Millennials Who Marry Before Having Children More Likely to Thrive Financially
The Institute for Family Studies and the American Enterprise Institute released a report on June 14 entitled “The Millennial Success Sequence: Marriage, Kids, and the Success Sequence among Young Adults.” According to the report, Millennials who follow the “success sequence” – first graduating high school, then working full time, then marrying before having children – are more likely to avoid poverty and prosper financially. This “success sequence,” named by Ron Haskins and Isabel Sawhill of Brookings Institution, is considered the “path into adulthood that is most likely to lead towards economic success and away from poverty.”
The Bureau of Labor Statistics’ Panel data found that 55% of Millennial parents (ages 28-34, considered to be the “prime young adult age”) have had children before getting married. This is a stark contrast to when the youngest Baby Boomers (born between 1957 and 1964) were the same age; only 25% had a child before marriage. Now, only 40% of Millennials are married before having children, and 27% have neither gotten married nor had children.
A pattern emerges from this data: Millennials who marry before having children are more likely to be in the middle to upper third of the income distribution. Adjusting for household size and the income of unmarried adults, 86% of Millennials who chose to marry first have incomes in the middle or top third. By contrast, only 53% of Millennials who had children first have incomes in the middle or top third, while 73% of unmarried, childless Millennials fall in this range. (It should be noted that in this study, because Millennials are more likely to get married and become parents later in life, unmarried, childless Millennials are considered “on track” if they are following the order of the “success sequence.”)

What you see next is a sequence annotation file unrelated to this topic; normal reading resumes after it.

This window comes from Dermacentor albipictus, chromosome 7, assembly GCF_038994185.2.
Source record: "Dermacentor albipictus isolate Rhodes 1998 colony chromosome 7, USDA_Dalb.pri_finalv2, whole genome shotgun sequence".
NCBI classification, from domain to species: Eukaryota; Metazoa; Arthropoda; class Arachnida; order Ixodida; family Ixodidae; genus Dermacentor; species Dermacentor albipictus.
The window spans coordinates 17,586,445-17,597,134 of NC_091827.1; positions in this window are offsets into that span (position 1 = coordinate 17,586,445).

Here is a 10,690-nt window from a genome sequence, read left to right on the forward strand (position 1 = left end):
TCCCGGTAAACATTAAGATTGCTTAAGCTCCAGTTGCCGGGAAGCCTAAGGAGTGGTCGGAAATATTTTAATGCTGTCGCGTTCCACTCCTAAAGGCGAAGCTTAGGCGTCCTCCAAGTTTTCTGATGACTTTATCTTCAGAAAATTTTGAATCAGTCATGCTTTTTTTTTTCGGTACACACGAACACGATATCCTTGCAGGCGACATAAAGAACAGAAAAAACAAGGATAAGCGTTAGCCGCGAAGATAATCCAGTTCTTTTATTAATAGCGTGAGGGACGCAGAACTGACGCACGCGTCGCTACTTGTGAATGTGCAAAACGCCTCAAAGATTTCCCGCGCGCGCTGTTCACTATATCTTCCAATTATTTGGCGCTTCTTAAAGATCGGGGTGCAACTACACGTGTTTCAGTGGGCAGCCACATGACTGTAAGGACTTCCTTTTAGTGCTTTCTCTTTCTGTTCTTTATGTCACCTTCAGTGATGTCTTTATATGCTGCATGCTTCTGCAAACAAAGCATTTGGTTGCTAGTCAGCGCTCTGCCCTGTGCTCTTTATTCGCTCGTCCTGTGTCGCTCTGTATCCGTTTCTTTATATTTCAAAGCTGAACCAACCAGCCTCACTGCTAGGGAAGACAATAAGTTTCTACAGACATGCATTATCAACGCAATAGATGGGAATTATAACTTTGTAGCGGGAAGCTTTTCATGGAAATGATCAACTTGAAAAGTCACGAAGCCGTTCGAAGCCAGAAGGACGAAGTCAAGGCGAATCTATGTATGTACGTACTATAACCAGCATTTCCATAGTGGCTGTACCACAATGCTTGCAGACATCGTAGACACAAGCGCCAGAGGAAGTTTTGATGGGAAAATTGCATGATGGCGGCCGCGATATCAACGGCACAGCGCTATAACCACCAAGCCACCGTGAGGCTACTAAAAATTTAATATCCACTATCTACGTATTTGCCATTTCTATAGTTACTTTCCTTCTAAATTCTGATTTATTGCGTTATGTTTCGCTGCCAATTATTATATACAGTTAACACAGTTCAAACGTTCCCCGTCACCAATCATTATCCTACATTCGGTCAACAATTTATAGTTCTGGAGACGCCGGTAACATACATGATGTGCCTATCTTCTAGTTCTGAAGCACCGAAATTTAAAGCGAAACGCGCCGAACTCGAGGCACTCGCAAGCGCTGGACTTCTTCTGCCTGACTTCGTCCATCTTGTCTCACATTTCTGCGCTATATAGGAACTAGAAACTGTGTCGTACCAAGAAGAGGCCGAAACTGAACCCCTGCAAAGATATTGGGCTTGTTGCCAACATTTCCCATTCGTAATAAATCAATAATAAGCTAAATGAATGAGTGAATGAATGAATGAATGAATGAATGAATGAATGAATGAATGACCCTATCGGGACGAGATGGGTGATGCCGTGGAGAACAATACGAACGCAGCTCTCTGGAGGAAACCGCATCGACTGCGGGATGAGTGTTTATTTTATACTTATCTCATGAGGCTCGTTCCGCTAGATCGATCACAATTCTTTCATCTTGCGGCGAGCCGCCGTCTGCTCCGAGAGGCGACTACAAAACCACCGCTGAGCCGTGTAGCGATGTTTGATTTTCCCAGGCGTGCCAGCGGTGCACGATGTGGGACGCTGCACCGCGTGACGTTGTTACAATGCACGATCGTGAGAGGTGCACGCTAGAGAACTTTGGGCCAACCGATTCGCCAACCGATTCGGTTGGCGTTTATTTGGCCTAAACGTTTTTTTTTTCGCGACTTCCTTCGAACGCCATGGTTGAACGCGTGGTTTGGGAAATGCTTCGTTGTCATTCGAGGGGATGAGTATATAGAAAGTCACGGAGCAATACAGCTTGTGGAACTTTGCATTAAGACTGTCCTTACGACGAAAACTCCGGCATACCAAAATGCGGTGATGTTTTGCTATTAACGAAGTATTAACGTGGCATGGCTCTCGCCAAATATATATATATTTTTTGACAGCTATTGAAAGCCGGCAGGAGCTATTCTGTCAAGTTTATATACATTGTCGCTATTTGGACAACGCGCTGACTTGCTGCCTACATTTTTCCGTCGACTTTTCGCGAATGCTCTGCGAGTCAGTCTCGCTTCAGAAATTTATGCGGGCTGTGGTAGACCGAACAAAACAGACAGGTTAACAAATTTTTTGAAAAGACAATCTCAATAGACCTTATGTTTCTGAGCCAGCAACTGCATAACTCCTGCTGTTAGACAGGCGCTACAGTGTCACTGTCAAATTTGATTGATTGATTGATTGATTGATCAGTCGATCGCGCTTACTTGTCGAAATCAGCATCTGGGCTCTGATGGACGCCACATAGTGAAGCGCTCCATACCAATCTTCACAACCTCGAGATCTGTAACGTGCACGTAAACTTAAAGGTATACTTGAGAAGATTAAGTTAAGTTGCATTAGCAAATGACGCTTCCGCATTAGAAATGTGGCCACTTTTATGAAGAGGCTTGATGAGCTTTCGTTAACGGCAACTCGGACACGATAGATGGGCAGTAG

This pattern is inclusive of racial and ethnic minorities and those from lower-income families. Over three-quarters of African Americans (76%) and Hispanics (81%) are in the middle or upper third of income distribution, while 71% of Millennials raised in the bottom third of the income distribution are now in the middle or upper third as young adults. These young adults are considerably less likely to be poor than their peers who did not follow the sequence. This link between marriage and economic success is “robust” across the board: adjusting for certain factors, marrying before children will make economic stability and even success more likely.
Of those who do not follow the “success sequence,” 53% are living in poverty; African Americans and Latinos are especially vulnerable in this area. About one-third of Millennials who only have a high school degree, without the remaining two steps, are in poverty once they reach young adulthood. Only 8% of Millennials who are “on track” (high school diploma and full time job) are poor, while only 3% of young adults who have earned a high school diploma, work full time, and married before children are in poverty. That means that 97% of Millennials who follow this “success sequence” are not poor by the time they reach their prime young adult years.
What is it exactly about the “success sequence” that makes it so successful? One aspect is the stability that an education, a job, and a marital union bring to family life. This data coincides with the Church’s teaching on marriage and family life. Both ministers and lay members of the Church should pay special attention to this “success sequence” and work to encourage young people as they transition into adulthood.
About the Author
Caty Long is a rising second year Master of Theological Studies student at the Pontifical John Paul II Institute and currently an office assistant for the Secretariat of Laity, Marriage, Family Life, and Youth at the USCCB.